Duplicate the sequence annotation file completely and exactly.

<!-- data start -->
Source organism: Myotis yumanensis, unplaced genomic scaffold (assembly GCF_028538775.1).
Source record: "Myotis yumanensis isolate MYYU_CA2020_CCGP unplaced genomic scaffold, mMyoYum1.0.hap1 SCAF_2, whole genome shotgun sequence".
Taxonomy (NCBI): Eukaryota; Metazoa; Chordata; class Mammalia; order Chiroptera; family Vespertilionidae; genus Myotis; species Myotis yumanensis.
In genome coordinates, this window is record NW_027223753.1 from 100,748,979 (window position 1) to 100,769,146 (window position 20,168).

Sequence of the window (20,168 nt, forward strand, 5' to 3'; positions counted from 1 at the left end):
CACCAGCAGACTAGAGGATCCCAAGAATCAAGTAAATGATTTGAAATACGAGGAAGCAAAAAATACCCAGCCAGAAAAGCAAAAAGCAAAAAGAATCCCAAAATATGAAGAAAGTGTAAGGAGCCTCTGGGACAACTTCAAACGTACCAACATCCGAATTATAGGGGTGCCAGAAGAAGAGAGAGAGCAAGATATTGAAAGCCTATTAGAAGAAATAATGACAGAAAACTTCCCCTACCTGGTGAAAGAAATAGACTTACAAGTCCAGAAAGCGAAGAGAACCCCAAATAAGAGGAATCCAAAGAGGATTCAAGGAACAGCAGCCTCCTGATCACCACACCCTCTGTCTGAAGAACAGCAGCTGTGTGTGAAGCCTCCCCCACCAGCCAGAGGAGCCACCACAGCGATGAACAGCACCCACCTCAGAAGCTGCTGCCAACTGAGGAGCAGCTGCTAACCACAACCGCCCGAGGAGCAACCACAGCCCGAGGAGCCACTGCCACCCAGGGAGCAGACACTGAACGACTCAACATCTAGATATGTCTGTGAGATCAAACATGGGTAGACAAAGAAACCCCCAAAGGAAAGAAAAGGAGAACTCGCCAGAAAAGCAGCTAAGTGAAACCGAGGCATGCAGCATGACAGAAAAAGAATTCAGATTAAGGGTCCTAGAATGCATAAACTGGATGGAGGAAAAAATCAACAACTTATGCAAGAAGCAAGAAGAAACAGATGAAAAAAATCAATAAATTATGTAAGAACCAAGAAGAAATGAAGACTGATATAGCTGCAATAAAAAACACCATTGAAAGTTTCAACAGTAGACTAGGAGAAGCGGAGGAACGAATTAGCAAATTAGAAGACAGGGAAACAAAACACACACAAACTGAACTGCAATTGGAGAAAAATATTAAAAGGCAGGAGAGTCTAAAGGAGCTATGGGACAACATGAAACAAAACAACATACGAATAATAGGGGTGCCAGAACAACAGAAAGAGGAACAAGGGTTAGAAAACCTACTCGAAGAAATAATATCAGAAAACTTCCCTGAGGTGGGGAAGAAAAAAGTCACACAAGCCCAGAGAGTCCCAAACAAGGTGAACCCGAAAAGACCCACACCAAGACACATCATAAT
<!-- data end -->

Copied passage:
Source organism: Myotis yumanensis, unplaced genomic scaffold (assembly GCF_028538775.1).
Source record: "Myotis yumanensis isolate MYYU_CA2020_CCGP unplaced genomic scaffold, mMyoYum1.0.hap1 SCAF_2, whole genome shotgun sequence".
Taxonomy (NCBI): Eukaryota; Metazoa; Chordata; class Mammalia; order Chiroptera; family Vespertilionidae; genus Myotis; species Myotis yumanensis.
In genome coordinates, this window is record NW_027223753.1 from 100,748,979 (window position 1) to 100,769,146 (window position 20,168).

Sequence of the window (20,168 nt, forward strand, 5' to 3'; positions counted from 1 at the left end):
CACCAGCAGACTAGAGGATCCCAAGAATCAAGTAAATGATTTGAAATACGAGGAAGCAAAAAATACCCAGCCAGAAAAGCAAAAAGCAAAAAGAATCCCAAAATATGAAGAAAGTGTAAGGAGCCTCTGGGACAACTTCAAACGTACCAACATCCGAATTATAGGGGTGCCAGAAGAAGAGAGAGAGCAAGATATTGAAAGCCTATTAGAAGAAATAATGACAGAAAACTTCCCCTACCTGGTGAAAGAAATAGACTTACAAGTCCAGAAAGCGAAGAGAACCCCAAATAAGAGGAATCCAAAGAGGATTCAAGGAACAGCAGCCTCCTGATCACCACACCCTCTGTCTGAAGAACAGCAGCTGTGTGTGAAGCCTCCCCCACCAGCCAGAGGAGCCACCACAGCGATGAACAGCACCCACCTCAGAAGCTGCTGCCAACTGAGGAGCAGCTGCTAACCACAACCGCCCGAGGAGCAACCACAGCCCGAGGAGCCACTGCCACCCAGGGAGCAGACACTGAACGACTCAACATCTAGATATGTCTGTGAGATCAAACATGGGTAGACAAAGAAACCCCCAAAGGAAAGAAAAGGAGAACTCGCCAGAAAAGCAGCTAAGTGAAACCGAGGCATGCAGCATGACAGAAAAAGAATTCAGATTAAGGGTCCTAGAATGCATAAACTGGATGGAGGAAAAAATCAACAACTTATGCAAGAAGCAAGAAGAAACAGATGAAAAAAATCAATAAATTATGTAAGAACCAAGAAGAAATGAAGACTGATATAGCTGCAATAAAAAACACCATTGAAAGTTTCAACAGTAGACTAGGAGAAGCGGAGGAACGAATTAGCAAATTAGAAGACAGGGAAACAAAACACACACAAACTGAACTGCAATTGGAGAAAAATATTAAAAGGCAGGAGAGTCTAAAGGAGCTATGGGACAACATGAAACAAAACAACATACGAATAATAGGGGTGCCAGAACAACAGAAAGAGGAACAAGGGTTAGAAAACCTACTCGAAGAAATAATATCAGAAAACTTCCCTGAGGTGGGGAAGAAAAAAGTCACACAAGCCCAGAGAGTCCCAAACAAGGTGAACCCGAAAAGACCCACACCAAGACACATCATAAT